With Michael Clarke looking at the prospect of missing a test through injury for the first time in his career, the return of Shane Watson to India has stirred up a commotion about leadership and even the future of our cricket side over the next decade in regards to the captain's role.
This kind of reaction from the media over the past few days seems to come from Watson's lack of popularity in the public as a captain. As someone who is seen by the public to lack passion and talk on the pitch, Watson's potential rise to the top simply had to be a focal point.
The past few days have been worrying for myself because everyone has grabbed hold of an easy target in the form of the Queenslander and what started as a discussion of short term captaincy has exploded into long term leadership speculation.
Watson's credentials as captain are not what I'm here to discuss - that's a topic of its own.
But what I feel is that the media are almost driving the team's focus into a long term vision instead of the short term it so desperately needs to be.
In two separate stories today I've seen David Warner and Ed Cowan both mentioned as possible future leaders. I'm sorry, but why are we discussing potential leaders for years and years down the track when we have two final test matches in India and an Ashes to prepare for?
We have a pair of openers who need to figure out why their form is so all over the place, instead of filling their heads with notions of captaincy. If you want a pair of focused opening batsman, don't you think it's better to have them earn their place before making them feel like a secure part of the team? Telling them or writing that they have good leadership material can only serve to make them a little more complacent.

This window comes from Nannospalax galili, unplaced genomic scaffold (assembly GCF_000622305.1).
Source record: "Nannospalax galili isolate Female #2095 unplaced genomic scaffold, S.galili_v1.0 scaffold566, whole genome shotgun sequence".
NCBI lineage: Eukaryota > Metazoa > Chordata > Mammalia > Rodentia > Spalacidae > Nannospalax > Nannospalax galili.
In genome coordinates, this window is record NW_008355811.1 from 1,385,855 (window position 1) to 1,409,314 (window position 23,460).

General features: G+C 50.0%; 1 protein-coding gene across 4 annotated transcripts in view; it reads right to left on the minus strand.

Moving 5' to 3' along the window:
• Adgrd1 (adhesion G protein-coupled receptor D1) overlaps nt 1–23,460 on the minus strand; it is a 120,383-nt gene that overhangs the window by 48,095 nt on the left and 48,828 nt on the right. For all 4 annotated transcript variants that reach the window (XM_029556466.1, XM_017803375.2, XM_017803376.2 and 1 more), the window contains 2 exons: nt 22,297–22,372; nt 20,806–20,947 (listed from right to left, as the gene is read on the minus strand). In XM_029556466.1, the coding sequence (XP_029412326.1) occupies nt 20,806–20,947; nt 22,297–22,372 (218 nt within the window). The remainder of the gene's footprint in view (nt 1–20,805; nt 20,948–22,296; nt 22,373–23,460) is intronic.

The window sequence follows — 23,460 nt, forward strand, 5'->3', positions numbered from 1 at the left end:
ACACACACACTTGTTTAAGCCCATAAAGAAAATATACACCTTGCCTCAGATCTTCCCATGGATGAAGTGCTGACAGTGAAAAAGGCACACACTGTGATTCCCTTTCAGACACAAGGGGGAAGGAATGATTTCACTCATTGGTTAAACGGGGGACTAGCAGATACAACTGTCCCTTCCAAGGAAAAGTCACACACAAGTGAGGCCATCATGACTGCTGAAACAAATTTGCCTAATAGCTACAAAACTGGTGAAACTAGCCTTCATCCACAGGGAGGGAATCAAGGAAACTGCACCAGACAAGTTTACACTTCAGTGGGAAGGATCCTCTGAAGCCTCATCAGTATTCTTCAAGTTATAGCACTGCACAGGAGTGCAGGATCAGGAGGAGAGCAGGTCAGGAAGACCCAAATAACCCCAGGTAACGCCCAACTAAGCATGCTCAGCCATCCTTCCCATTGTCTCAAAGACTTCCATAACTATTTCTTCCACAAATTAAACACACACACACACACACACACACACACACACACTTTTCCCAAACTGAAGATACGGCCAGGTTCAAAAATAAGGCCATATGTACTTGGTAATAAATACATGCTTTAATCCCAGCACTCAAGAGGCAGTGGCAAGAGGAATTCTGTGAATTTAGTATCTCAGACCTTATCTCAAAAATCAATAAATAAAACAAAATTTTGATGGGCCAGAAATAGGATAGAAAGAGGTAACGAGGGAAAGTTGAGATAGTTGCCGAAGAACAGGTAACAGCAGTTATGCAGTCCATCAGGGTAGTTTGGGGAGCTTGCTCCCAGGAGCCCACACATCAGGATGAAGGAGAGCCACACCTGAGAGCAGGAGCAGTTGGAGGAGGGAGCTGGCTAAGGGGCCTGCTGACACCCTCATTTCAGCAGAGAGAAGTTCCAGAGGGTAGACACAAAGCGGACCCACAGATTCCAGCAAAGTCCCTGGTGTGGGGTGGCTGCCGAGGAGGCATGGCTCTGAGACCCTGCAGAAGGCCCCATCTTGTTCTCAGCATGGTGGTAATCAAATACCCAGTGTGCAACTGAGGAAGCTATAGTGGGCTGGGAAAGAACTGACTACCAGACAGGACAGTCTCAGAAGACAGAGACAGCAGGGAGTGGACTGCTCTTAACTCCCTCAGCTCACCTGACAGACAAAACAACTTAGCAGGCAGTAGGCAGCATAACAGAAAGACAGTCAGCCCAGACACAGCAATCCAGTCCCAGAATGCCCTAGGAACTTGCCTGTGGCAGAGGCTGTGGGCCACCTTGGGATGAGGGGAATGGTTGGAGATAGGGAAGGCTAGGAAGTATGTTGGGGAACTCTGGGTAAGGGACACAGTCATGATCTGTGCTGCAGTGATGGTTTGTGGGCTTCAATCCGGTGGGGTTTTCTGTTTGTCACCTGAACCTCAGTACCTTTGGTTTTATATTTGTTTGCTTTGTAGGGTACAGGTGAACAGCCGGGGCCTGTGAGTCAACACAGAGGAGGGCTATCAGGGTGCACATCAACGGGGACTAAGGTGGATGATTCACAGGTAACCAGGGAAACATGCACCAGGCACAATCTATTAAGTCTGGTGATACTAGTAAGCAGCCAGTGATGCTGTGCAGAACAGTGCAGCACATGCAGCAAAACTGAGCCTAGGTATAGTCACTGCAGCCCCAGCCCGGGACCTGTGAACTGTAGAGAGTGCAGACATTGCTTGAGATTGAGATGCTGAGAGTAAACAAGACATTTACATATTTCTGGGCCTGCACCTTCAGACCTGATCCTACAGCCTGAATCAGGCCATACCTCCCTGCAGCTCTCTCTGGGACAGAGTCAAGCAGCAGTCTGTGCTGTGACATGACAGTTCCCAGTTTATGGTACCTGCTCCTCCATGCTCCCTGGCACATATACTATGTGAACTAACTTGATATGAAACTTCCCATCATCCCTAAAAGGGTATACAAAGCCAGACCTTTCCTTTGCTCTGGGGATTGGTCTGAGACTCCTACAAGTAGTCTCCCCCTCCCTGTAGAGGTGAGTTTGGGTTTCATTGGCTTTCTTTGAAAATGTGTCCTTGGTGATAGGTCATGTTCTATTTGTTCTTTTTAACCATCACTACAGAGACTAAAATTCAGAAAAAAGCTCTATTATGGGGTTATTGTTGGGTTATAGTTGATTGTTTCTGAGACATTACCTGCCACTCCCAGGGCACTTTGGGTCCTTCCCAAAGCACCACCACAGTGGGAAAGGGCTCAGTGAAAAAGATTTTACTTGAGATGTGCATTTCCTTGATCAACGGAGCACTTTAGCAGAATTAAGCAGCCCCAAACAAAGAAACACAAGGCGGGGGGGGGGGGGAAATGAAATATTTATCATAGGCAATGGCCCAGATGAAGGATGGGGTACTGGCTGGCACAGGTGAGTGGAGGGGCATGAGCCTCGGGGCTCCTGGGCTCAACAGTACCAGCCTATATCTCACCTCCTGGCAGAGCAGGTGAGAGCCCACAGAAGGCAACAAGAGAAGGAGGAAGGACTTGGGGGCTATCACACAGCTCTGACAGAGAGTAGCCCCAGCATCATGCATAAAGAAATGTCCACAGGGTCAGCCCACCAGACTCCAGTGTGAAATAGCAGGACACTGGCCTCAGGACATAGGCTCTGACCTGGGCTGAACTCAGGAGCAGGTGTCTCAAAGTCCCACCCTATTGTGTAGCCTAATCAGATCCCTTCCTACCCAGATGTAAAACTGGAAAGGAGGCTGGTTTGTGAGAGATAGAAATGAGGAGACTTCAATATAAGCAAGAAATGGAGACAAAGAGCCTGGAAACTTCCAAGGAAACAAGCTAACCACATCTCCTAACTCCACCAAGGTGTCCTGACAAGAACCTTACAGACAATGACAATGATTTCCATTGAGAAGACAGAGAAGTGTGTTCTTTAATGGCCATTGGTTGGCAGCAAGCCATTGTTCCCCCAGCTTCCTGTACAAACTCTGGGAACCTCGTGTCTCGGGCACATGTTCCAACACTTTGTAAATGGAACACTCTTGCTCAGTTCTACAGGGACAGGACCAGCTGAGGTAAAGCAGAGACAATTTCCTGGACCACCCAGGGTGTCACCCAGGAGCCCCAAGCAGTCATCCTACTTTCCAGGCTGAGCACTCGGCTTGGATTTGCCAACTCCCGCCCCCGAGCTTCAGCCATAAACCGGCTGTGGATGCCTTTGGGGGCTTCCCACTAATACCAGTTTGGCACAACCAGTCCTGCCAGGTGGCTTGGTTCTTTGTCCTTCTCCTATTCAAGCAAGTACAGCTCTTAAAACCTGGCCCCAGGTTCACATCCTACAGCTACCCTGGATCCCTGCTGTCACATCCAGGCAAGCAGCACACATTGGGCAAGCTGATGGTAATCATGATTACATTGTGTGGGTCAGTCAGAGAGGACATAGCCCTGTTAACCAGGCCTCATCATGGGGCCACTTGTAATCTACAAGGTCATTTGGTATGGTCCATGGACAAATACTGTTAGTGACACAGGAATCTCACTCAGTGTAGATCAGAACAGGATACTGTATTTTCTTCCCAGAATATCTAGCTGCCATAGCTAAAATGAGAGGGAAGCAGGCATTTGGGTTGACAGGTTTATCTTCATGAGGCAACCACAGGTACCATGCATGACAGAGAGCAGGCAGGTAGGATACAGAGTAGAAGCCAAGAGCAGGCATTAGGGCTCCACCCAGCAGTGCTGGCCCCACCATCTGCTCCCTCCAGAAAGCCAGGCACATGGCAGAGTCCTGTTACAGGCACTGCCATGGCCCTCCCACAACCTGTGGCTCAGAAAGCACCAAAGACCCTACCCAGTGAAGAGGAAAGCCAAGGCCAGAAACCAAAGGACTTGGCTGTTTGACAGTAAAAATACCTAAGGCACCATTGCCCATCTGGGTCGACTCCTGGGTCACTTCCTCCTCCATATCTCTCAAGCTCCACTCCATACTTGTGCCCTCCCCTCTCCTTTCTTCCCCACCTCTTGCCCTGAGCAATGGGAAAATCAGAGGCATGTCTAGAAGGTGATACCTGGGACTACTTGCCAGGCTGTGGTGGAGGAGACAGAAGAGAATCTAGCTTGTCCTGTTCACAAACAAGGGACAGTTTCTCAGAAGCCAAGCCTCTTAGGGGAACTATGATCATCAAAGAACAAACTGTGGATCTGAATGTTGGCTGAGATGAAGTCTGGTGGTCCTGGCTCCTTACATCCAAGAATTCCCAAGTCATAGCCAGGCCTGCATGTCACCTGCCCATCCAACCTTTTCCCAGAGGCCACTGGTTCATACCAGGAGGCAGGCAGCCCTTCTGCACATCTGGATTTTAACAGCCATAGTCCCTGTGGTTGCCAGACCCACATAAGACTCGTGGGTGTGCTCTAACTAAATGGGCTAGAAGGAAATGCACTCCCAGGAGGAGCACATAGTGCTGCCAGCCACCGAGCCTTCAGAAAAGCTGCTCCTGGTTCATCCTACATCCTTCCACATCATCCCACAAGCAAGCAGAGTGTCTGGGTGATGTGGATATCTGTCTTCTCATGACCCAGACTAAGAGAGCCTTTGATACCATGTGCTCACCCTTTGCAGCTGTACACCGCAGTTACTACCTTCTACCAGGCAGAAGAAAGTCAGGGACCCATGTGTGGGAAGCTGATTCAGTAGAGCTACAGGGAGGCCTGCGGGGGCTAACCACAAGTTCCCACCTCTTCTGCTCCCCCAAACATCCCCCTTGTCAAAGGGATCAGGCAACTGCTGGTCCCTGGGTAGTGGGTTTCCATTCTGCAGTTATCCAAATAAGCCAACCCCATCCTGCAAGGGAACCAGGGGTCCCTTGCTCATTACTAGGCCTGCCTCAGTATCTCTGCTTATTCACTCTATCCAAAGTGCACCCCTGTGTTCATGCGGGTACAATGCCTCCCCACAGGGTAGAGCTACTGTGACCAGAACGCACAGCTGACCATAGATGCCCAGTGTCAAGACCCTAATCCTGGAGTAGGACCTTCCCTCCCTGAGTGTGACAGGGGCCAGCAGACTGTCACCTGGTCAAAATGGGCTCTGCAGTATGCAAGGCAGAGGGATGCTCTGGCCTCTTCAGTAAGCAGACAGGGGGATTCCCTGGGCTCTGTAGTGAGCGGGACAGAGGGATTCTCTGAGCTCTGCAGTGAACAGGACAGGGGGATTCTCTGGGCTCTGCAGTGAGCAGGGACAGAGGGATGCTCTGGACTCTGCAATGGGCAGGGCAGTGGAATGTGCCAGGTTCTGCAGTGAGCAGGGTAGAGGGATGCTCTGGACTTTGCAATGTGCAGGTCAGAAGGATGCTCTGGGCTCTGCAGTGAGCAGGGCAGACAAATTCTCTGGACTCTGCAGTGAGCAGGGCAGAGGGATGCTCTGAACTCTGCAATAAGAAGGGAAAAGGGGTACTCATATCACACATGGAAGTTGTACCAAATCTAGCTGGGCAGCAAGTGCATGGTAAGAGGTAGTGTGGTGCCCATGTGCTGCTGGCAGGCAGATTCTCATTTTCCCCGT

Even leadership questioning about the upcoming test is getting stale. You may have your opinion on who may be a better leader for the upcoming test but last time I checked a game of cricket was won with 11 players. A good voice in the field and well thought out field placement is crucial, of course, but it can only take you so far.
Huge questions need to be made of recent selections and how some players have managed to keep their place in the side, looking outside of the recent four man expulsion of the previous test.
Phil Hughes is incredibly lost and is being wasted at first drop. Yet it's difficult to see him bumping one of the openers of the top of the order after this tour. Where does he sit? Henriques started with a bang then limped off the last two tests. Does he need a break, or is it too quick to write him off? Khawaja needs the game time if he wants to be a long term part of this team. Get him in there?
These are the tough issues that we should be addressing. Not leadership for this test. Not leadership for five years down the road. Just playing cricket and playing it well.
I believe the only reason we've seen such a shift in focus by the media this week is because Watson is the subject. Supposed 'unpopularity' in leadership seems to breed a good story, as Julia Gillard could attest to.
Regardless of your opinion of Shane Watson, throwing other names in front of his for leadership certainly can't be inspiring confidence in the man.
The media is becoming distracted and seemingly wants to forget that this tour has ever happened - but you can't pretend it hasn't. No amount of long term vision came make you see beyond the wall of trouble in front of your face.